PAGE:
Sec. 50. License renewal. Applications for renewal of a license shall be made to the Department. A license shall be renewed for a period of 5 years upon receipt of a completed renewal application, completion of 3 hours of training required under Section 75 of this Act, payment of the applicable renewal fee, and completion of an investigation under Section 35 of this Act. The renewal application shall contain the information required in Section 30 of this Act, except that the applicant need not resubmit a full set of fingerprints.

In considering an objection of a law enforcement agency or the Department, the Board shall review the materials received with the objection from the law enforcement agency or the Department. By a vote of at least 4 commissioners, the Board may request additional information from the law enforcement agency, Department, or the applicant, or the testimony of the law enforcement agency, Department, or the applicant. The Board may require that the applicant submit electronic fingerprints to the Department for an updated background check where the Board determines it lacks sufficient information to determine eligibility. The Board may only consider information submitted by the Department, a law enforcement agency, or the applicant. The Board shall review each objection and determine by a majority of commissioners whether an applicant is eligible for a license.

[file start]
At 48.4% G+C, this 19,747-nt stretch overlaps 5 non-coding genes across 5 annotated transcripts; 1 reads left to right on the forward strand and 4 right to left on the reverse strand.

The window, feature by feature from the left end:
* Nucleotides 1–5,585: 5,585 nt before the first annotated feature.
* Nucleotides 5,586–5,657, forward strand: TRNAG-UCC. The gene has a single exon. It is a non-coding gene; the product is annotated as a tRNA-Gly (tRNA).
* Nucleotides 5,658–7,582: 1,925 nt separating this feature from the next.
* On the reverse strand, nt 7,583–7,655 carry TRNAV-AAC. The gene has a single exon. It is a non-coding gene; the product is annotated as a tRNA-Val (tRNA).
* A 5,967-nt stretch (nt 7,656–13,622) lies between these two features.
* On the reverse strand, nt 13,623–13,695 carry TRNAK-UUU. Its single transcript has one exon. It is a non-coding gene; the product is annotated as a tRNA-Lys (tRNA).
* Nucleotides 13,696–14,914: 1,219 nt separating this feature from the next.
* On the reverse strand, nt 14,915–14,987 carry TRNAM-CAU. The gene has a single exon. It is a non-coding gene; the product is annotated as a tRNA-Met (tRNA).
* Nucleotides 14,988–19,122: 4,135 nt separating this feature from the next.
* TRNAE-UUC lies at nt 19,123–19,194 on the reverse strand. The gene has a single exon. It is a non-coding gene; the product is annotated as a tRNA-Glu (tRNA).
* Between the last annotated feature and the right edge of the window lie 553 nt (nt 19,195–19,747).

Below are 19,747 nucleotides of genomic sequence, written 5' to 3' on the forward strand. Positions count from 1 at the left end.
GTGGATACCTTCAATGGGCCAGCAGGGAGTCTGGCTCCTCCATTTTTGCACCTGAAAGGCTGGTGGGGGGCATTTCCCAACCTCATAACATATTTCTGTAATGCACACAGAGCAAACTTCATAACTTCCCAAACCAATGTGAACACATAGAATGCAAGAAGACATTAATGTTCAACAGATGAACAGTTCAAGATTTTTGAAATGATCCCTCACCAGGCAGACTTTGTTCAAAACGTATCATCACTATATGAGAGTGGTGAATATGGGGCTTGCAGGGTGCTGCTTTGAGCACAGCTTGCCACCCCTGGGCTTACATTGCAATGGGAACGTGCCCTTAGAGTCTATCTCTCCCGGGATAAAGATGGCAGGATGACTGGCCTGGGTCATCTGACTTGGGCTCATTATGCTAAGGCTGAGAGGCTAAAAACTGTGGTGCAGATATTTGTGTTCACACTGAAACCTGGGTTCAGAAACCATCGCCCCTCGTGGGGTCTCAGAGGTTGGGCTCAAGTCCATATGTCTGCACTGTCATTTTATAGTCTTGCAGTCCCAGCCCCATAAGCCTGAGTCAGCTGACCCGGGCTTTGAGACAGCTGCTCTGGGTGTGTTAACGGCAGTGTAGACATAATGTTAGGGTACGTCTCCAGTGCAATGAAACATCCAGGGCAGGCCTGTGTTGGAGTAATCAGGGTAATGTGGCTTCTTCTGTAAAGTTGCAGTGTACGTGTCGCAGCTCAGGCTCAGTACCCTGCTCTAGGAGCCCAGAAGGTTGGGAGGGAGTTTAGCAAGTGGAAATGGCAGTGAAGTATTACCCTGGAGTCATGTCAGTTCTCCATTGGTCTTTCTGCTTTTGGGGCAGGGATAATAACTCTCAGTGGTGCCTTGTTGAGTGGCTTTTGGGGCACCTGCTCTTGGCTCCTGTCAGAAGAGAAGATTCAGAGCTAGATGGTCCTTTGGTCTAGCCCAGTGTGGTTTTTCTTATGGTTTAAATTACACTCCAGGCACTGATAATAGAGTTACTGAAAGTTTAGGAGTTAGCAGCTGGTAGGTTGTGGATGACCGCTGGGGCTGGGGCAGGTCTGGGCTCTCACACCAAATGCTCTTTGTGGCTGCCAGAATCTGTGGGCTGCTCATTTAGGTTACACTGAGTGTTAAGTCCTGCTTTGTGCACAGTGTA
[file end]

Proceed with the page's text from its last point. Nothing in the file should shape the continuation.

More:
(1) the Board requests information from the applicant, including but not limited to electronic fingerprints, to be submitted to the Department, in accordance with subsection (e) of this Section, in which case the Board shall make a decision within 30 days of receipt of the required information from the applicant;

 

Read the Illinois Firearm Concealed Carry Licensing Act here: http://www.ilga.gov/legislation/ilcs/ilcs3.asp?ActID=3497&ChapterID=39